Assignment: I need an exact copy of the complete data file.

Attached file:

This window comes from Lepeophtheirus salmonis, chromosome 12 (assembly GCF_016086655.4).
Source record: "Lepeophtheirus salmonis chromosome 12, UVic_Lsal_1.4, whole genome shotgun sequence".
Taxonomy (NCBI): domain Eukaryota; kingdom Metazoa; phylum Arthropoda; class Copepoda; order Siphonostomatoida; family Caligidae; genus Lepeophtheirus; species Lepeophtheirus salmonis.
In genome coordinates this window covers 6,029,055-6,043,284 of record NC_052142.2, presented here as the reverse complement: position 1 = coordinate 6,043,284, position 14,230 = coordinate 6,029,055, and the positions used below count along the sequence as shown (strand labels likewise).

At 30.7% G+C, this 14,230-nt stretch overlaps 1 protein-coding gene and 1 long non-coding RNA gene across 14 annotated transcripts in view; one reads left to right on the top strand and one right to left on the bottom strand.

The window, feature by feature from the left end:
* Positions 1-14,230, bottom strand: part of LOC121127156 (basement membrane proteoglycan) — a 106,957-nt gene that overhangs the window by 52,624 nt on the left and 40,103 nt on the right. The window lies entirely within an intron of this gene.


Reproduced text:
This window comes from Lepeophtheirus salmonis, chromosome 12 (assembly GCF_016086655.4).
Source record: "Lepeophtheirus salmonis chromosome 12, UVic_Lsal_1.4, whole genome shotgun sequence".
Taxonomy (NCBI): domain Eukaryota; kingdom Metazoa; phylum Arthropoda; class Copepoda; order Siphonostomatoida; family Caligidae; genus Lepeophtheirus; species Lepeophtheirus salmonis.
In genome coordinates this window covers 6,029,055-6,043,284 of record NC_052142.2, presented here as the reverse complement: position 1 = coordinate 6,043,284, position 14,230 = coordinate 6,029,055, and the positions used below count along the sequence as shown (strand labels likewise).

At 30.7% G+C, this 14,230-nt stretch overlaps 1 protein-coding gene and 1 long non-coding RNA gene across 14 annotated transcripts in view; one reads left to right on the top strand and one right to left on the bottom strand.

The window, feature by feature from the left end:
* Positions 1-14,230, bottom strand: part of LOC121127156 (basement membrane proteoglycan) — a 106,957-nt gene that overhangs the window by 52,624 nt on the left and 40,103 nt on the right. The window lies entirely within an intron of this gene.